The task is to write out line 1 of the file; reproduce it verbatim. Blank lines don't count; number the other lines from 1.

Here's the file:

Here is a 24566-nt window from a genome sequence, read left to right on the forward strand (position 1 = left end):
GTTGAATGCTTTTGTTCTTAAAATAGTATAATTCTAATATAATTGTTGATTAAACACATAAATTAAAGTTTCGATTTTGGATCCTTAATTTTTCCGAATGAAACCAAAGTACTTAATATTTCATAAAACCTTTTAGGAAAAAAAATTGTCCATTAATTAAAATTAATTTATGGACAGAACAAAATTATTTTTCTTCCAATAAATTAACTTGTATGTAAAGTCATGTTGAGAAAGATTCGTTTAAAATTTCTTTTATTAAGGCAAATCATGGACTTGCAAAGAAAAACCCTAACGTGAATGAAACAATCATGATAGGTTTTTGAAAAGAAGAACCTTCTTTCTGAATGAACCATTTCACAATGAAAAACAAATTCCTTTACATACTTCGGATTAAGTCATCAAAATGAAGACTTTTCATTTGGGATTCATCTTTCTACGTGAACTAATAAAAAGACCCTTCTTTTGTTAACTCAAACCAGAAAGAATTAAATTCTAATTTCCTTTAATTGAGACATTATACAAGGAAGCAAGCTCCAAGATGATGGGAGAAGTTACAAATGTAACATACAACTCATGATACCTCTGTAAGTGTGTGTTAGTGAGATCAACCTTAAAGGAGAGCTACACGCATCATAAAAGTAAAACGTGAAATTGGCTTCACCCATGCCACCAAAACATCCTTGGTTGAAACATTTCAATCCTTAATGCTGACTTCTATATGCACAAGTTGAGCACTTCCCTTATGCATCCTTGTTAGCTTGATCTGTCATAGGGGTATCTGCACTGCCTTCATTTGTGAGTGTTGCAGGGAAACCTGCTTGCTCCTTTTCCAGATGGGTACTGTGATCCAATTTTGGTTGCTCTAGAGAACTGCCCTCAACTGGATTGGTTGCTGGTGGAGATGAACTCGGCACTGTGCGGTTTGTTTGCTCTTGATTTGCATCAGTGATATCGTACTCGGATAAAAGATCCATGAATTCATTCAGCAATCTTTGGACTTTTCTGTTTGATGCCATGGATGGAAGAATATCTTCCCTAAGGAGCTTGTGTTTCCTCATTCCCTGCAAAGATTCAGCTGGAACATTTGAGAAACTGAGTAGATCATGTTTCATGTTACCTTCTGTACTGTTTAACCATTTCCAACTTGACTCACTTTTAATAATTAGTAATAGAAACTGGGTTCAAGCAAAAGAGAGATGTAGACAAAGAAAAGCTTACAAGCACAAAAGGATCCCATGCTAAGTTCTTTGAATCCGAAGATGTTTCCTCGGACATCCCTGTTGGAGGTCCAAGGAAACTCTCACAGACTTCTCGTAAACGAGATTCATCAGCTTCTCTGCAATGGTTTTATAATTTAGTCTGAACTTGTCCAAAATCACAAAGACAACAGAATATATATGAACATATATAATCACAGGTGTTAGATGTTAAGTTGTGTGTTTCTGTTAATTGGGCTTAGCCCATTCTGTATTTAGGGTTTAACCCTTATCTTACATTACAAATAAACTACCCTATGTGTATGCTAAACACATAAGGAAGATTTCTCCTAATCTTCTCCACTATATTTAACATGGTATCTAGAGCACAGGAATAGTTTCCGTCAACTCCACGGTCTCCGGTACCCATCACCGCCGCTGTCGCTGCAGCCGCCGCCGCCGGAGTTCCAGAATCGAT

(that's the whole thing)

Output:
Here is a 24566-nt window from a genome sequence, read left to right on the forward strand (position 1 = left end):